Many world leaders view Australia as the coup capital of the world, ex-foreign minister Julie Bishop has warned.
In a candid interview with Nine’s 60 Minutes on Sunday night, Ms Bishop, Australia’s first female foreign minister, said the latest leadership spill cemented Australia’s deplorable reputation as an unstable government.
The backbencher said many of her counterparts have made “some rather unkind comments about Australia being the Italy of the South Pacific and the coup capital of the world”.
She said it was difficult to answer why there was a new prime minister.
“I’ve had many calls from my counterpart foreign ministers who are very politely asking why I am no longer the foreign minister and what happened to the prime minister,” she said.
In the preamble to the interview, journalist Chris Uhlmann said there had been a “catastrophic loss of faith in democracy” in the last decade, with the “chaotic state of federal politics” largely to blame.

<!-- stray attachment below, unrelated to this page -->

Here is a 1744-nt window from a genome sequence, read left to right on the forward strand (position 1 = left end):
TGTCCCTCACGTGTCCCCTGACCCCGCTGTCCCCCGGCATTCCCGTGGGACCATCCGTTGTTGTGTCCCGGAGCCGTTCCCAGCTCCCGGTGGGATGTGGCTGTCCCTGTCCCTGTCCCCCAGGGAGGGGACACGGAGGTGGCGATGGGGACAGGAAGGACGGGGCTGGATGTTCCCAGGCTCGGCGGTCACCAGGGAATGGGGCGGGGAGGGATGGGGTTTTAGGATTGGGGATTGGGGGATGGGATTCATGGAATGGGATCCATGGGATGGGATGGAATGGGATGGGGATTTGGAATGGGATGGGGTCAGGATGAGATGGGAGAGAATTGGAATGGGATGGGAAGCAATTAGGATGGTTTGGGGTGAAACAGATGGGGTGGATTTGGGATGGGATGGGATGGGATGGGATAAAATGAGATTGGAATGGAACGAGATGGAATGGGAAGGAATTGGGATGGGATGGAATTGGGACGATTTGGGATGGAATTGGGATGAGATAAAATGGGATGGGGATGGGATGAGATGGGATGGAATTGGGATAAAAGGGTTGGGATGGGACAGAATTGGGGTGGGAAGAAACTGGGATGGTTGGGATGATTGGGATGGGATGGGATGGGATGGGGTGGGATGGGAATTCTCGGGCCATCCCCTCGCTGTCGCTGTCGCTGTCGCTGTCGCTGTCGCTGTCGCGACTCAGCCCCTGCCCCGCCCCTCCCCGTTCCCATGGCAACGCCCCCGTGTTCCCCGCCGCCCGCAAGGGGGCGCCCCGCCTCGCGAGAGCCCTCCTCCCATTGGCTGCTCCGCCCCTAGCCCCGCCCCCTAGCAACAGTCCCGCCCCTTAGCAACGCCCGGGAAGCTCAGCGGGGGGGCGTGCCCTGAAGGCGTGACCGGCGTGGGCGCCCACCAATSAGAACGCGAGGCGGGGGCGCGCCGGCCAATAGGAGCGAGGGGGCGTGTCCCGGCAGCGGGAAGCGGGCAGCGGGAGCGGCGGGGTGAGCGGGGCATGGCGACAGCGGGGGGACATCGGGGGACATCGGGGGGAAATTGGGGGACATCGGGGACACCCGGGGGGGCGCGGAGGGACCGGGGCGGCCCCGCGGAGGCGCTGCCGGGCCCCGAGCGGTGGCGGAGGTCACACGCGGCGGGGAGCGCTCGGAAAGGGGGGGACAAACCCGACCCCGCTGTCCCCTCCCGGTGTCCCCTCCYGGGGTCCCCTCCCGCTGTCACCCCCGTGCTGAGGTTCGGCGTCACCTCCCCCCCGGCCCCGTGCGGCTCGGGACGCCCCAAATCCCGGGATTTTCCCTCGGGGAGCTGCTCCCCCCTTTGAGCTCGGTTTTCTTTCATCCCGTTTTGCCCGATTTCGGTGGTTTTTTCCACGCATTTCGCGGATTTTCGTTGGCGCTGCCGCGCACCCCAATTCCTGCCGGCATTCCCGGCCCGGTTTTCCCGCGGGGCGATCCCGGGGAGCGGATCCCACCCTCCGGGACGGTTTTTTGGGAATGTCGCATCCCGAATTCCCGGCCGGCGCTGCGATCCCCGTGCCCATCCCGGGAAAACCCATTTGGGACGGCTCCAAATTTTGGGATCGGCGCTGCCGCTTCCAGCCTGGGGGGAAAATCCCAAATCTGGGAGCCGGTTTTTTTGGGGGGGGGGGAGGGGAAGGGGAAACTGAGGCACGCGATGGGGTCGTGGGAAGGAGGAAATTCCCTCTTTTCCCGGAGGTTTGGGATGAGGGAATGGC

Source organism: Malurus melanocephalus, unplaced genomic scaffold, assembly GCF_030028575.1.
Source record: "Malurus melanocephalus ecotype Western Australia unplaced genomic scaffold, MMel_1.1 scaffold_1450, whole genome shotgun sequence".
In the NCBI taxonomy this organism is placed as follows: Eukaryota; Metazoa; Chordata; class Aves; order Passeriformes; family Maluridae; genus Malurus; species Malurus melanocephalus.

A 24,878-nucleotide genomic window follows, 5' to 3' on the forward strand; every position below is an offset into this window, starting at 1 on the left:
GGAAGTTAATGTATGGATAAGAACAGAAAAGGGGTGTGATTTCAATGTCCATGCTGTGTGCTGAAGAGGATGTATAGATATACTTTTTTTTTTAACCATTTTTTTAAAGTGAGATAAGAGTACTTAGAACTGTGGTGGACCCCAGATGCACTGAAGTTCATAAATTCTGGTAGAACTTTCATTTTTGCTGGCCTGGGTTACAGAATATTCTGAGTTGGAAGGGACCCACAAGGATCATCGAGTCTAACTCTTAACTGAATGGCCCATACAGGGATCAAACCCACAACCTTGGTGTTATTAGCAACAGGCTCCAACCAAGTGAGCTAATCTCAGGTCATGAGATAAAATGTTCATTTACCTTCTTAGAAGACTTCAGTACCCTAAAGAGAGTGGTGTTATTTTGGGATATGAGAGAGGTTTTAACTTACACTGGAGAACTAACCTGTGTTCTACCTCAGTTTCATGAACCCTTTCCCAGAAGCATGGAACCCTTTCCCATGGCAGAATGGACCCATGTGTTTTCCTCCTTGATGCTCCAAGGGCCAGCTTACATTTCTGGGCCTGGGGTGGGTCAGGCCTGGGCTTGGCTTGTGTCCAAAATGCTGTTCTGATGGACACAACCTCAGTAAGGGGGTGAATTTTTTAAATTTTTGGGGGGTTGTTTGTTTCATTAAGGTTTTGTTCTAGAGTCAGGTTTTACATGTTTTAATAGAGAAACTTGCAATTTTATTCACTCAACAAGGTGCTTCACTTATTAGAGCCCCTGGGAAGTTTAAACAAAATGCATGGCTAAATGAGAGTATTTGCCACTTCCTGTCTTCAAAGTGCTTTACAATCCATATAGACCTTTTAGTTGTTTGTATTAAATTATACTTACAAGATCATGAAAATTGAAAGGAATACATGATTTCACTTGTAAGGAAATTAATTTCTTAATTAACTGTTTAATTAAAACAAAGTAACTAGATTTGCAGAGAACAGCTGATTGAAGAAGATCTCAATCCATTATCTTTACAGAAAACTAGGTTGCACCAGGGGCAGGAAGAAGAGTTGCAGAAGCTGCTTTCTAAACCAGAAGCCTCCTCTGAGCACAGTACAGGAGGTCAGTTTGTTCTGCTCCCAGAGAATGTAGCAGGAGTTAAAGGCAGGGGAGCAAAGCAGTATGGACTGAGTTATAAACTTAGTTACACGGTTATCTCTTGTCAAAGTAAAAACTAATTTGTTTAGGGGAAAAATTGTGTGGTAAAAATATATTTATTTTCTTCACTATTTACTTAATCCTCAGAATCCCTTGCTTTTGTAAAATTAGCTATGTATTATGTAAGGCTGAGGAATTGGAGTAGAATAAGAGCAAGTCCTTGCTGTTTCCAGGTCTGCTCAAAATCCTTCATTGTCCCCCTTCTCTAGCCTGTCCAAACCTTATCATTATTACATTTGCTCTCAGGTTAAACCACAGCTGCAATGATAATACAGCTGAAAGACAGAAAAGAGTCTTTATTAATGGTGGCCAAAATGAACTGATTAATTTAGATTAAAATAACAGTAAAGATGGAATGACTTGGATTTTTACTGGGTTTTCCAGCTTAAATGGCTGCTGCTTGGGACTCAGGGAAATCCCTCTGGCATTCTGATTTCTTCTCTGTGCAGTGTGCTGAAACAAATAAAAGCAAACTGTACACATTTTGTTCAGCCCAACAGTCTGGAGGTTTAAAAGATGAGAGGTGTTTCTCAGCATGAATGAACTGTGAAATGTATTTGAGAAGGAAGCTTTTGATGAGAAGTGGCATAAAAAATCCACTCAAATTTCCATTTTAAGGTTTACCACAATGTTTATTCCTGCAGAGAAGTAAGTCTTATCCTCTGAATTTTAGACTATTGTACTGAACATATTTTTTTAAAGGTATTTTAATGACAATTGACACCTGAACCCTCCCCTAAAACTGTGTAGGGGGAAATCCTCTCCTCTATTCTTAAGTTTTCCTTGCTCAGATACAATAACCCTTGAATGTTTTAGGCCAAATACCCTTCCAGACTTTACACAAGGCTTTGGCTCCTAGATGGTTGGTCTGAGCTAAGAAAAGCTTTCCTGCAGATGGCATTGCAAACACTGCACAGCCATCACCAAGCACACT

Uhlmann cited a survey conducted at the end of the Howard era in 2007, which showed 85 per cent of people were satisfied with the way democracy worked in Australia.
That number has more than halved to 42 per cent, in a decade in which Australia witnessed four prime ministers being axed by their own party.
Ms Bishop also condemned the “vicious behaviour” of politicians during Question Time, which she said “does more damage to the reputation of the political class than any other issue”.
“There’s far too much throwing of insults and vicious behaviour, name-calling and the like.
“And the public see that as no better than schoolchildren. In fact, not as well behaved as schoolchildren,” Ms Bishop said.
She also renewed her call to have gender targets in the Liberal Party.
“I believe that targets are an appropriate mechanism. It’s not the only mechanism but I have seen it work elsewhere,” Ms Bishop said.
The former deputy leader of the Liberal Party also said Cabinet discussions were different when more women were featured.
“I have been in a Cabinet where I was the only female and then five female colleagues joined me and they were vastly different discussions and debates,” she said.